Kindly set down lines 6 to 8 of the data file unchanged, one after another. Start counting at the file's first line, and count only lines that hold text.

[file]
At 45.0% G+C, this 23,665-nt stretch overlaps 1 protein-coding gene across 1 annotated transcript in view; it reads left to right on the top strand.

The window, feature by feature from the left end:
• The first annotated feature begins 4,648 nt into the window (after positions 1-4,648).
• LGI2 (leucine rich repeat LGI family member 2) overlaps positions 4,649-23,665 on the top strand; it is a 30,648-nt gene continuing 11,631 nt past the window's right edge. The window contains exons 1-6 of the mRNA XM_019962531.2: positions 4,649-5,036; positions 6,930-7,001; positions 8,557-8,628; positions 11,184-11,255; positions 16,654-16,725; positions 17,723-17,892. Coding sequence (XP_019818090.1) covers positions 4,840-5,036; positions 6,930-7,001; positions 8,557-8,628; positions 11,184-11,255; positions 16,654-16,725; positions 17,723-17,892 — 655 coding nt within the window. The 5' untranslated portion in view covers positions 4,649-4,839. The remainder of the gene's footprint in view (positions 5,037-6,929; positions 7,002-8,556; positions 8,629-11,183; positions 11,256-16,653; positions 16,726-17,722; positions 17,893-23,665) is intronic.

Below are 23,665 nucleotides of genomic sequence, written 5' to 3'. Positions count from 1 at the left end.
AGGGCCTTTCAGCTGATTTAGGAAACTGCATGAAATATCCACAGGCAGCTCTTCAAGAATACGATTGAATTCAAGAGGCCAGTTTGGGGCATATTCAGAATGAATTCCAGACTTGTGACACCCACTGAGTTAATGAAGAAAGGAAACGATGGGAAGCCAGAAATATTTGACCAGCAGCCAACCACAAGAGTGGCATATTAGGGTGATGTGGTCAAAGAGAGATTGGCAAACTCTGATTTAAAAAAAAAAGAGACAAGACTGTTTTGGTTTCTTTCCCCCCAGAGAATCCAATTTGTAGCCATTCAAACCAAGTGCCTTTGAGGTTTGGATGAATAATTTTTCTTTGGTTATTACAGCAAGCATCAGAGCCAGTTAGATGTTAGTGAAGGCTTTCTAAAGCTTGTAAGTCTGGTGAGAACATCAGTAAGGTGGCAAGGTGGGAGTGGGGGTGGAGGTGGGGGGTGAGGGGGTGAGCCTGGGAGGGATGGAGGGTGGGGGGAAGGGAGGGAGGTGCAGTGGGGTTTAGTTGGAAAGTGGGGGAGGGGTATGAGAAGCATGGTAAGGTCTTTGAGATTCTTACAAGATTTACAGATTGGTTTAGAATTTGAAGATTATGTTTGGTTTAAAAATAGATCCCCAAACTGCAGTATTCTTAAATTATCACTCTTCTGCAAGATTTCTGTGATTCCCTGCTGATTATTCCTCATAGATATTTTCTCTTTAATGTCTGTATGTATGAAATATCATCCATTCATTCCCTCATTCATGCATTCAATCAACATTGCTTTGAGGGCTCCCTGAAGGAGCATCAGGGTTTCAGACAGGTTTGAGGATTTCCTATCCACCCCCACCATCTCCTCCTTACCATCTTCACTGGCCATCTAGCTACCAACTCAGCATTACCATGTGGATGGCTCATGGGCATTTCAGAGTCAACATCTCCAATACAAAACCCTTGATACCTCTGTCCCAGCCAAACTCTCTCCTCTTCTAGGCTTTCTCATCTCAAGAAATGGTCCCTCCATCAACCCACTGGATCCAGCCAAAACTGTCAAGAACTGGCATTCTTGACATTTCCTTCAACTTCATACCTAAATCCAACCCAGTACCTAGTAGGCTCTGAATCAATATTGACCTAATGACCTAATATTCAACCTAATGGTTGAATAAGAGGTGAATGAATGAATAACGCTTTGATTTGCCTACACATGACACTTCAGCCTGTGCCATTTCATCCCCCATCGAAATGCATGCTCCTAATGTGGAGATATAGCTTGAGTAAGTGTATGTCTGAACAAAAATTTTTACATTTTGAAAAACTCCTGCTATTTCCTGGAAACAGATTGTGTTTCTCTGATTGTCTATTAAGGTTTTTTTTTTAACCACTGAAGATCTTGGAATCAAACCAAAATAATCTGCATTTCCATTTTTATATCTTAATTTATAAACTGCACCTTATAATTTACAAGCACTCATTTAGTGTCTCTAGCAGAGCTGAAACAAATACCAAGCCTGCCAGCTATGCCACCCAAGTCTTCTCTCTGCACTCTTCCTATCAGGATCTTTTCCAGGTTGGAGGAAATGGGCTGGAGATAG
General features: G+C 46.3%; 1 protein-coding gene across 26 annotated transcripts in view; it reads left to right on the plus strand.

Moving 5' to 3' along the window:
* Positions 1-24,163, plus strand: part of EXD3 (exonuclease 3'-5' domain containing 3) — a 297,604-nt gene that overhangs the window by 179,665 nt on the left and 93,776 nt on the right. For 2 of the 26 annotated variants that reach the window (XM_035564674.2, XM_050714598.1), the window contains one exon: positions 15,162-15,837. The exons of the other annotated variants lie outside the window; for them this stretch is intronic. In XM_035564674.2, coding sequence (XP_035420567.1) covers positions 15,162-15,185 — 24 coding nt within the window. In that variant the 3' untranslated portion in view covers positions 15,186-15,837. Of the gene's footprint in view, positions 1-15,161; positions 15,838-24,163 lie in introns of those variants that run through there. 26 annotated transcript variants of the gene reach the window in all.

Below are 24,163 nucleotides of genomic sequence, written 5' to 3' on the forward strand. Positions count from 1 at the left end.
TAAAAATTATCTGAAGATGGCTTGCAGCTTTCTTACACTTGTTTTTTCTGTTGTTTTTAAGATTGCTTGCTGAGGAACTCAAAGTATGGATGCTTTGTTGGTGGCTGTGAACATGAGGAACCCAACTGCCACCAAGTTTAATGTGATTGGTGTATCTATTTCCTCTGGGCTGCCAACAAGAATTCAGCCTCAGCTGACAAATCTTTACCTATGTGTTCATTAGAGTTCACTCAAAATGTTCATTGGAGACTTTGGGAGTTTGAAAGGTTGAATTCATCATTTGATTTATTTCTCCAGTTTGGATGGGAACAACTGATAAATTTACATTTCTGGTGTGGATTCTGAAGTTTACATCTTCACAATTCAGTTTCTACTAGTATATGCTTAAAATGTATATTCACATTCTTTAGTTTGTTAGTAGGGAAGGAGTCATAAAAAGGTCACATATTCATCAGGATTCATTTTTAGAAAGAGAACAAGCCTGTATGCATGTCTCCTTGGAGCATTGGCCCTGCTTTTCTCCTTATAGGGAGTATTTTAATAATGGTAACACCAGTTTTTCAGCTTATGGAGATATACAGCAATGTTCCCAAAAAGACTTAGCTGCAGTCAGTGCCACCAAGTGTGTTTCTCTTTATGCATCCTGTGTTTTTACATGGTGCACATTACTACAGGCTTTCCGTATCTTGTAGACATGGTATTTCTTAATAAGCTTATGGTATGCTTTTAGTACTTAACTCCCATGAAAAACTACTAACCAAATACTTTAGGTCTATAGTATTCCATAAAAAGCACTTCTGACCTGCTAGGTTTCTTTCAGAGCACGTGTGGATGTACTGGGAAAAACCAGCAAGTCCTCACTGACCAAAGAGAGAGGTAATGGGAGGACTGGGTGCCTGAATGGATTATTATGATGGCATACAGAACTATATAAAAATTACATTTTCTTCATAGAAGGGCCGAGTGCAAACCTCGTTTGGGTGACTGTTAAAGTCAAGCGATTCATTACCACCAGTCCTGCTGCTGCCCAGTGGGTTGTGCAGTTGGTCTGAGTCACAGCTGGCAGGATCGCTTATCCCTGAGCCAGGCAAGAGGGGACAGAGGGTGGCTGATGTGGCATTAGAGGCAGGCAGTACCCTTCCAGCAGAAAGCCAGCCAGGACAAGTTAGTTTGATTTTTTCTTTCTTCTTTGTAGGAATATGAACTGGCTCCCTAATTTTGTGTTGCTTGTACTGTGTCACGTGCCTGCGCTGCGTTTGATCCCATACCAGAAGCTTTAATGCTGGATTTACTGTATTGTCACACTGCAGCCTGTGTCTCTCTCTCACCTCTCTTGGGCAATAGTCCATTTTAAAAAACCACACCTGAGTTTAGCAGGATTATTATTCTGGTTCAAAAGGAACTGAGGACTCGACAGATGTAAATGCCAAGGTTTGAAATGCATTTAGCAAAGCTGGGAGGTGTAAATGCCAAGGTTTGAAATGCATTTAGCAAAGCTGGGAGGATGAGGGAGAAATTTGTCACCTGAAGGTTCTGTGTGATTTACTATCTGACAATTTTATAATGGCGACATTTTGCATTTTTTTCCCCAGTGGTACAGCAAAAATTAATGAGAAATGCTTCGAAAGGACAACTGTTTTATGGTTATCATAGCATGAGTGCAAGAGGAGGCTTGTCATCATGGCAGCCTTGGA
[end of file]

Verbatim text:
AGGGCCTTTCAGCTGATTTAGGAAACTGCATGAAATATCCACAGGCAGCTCTTCAAGAATACGATTGAATTCAAGAGGCCAGTTTGGGGCATATTCAGAATGAATTCCAGACTTGTGACACCCACTGAGTTAATGAAGAAAGGAAACGATGGGAAGCCAGAAATATTTGACCAGCAGCCAACCACAAGAGTGGCATATTAGGGTGATGTGGTCAAAGAGAGATTGGCAAACTCTGATTTAAAAAAAAAAGAGACAAGACTGTTTTGGTTTCTTTCCCCCCAGAGAATCCAATTTGTAGCCATTCAAACCAAGTGCCTTTGAGGTTTGGATGAATAATTTTTCTTTGGTTATTACAGCAAGCATCAGAGCCAGTTAGATGTTAGTGAAGGCTTTCTAAAGCTTGTAAGTCTGGTGAGAACATCAGTAAGGTGGCAAGGTGGGAGTGGGGGTGGAGGTGGGGGGTGAGGGGGTGAGCCTGGGAGGGATGGAGGGTGGGGGGAAGGGAGGGAGGTGCAGTGGGGTTTAGTTGGAAAGTGGGGGAGGGGTATGAGAAGCATGGTAAGGTCTTTGAGATTCTTACAAGATTTACAGATTGGTTTAGAATTTGAAGATTATGTTTGGTTTAAAAATAGATCCCCAAACTGCAGTATTCTTAAATTATCACTCTTCTGCAAGATTTCTGTGATTCCCTGCTGATTATTCCTCATAGATATTTTCTCTTTAATGTCTGTATGTATGAAATATCATCCATTCATTCCCTCATTCATGCATTCAATCAACATTGCTTTGAGGGCTCCCTGAAGGAGCATCAGGGTTTCAGACAGGTTTGAGGATTTCCTATCCACCCCCACCATCTCCTCCTTACCATCTTCACTGGCCATCTAGCTACCAACTCAGCATTACCATGTGGATGGCTCATGGGCATTTCAGAGTCAACATCTCCAATACAAAACCCTTGATACCTCTGTCCCAGCCAAACTCTCTCCTCTTCTAGGCTTTCTCATCTCAAGAAATGGTCCCTCCATCAACCCACTGGATCCAGCCAAAACTGTCAAGAACTGGCATTCTTGACATTTCCTTCAACTTCATACCTAAATCCAACCCAGTACCTAGTAGGCTCTGAATCAATATTGACCTAATGACCTAATATTCAACCTAATGGTTGAATAAGAGGTGAATGAATGAATAACGCTTTGATTTGCCTACACATGACACTTCAGCCTGTGCCATTTCATCCCCCATCGAAATGCATGCTCCTAATGTGGAGATATAGCTTGAGTAAGTGTATGTCTGAACAAAAATTTTTACATTTTGAAAAACTCCTGCTATTTCCTGGAAACAGATTGTGTTTCTCTGATTGTCTATTAAGGTTTTTTTTTTAACCACTGAAGATCTTGGAATCAAACCAAAATAATCTGCATTTCCATTTTTATATCTTAATTTATAAACTGCACCTTATAATTTACAAGCACTCATTTAGTGTCTCTAGCAGAGCTGAAACAAATACCAAGCCTGCCAGCTATGCCACCCAAGTCTTCTCTCTGCACTCTTCCTATCAGGATCTTTTCCAGGTTGGAGGAAATGGGCTGGAGATAG
General features: G+C 46.3%; 1 protein-coding gene across 26 annotated transcripts in view; it reads left to right on the plus strand.

Moving 5' to 3' along the window: